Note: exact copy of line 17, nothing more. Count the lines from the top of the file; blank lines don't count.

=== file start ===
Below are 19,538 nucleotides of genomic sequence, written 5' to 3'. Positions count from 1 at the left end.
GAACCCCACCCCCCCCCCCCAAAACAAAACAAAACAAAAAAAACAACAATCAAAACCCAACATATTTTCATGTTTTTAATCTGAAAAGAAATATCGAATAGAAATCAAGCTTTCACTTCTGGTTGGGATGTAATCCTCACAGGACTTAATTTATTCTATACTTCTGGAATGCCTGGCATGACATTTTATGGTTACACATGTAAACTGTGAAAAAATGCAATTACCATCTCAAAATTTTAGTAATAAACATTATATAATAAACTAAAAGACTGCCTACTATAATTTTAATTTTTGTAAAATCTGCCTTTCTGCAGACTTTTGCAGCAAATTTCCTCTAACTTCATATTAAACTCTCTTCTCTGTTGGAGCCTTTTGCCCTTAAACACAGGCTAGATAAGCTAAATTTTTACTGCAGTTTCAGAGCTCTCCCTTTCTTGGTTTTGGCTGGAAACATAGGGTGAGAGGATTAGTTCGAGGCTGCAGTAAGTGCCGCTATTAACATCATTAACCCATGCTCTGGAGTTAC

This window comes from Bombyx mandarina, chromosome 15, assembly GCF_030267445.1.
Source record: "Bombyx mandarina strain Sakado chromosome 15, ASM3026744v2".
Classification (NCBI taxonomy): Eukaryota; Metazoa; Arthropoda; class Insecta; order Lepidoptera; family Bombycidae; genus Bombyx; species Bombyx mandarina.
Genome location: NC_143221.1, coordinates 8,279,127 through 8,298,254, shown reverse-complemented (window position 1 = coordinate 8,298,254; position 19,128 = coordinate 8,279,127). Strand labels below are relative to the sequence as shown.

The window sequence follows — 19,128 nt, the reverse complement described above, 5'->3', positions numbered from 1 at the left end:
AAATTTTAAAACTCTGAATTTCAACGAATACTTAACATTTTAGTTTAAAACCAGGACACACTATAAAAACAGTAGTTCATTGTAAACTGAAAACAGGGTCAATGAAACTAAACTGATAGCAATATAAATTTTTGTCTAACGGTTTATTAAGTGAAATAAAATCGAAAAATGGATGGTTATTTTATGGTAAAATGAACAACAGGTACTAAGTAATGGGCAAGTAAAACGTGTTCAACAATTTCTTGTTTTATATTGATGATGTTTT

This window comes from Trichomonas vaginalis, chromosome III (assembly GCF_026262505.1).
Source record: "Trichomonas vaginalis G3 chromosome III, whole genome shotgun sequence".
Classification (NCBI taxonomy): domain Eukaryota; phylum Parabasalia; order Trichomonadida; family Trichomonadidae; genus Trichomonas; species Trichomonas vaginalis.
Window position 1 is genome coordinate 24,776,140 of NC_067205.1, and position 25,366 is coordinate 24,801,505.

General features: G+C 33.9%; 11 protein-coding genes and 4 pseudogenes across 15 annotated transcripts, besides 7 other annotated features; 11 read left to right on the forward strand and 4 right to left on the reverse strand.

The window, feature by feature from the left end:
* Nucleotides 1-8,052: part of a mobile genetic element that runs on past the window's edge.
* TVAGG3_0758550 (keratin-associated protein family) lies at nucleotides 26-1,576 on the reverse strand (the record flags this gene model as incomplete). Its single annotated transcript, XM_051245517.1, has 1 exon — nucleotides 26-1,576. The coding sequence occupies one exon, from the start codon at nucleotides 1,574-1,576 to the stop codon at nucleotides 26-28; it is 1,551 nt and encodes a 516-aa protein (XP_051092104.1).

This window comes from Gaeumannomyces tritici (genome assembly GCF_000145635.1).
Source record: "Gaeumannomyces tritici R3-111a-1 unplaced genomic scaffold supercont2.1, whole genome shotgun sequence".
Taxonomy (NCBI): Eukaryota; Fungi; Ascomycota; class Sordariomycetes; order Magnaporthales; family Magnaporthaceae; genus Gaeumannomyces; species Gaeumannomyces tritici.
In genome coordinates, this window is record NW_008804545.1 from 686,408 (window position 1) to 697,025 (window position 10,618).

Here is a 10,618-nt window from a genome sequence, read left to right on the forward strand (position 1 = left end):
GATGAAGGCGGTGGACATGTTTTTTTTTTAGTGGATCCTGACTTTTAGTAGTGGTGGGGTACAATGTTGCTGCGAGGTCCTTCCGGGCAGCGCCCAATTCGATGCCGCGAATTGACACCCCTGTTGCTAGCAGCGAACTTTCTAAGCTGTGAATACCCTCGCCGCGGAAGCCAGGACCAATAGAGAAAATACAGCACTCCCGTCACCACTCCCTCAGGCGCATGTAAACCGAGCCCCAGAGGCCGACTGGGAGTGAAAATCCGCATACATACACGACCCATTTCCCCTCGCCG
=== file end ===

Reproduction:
This window comes from Gaeumannomyces tritici (genome assembly GCF_000145635.1).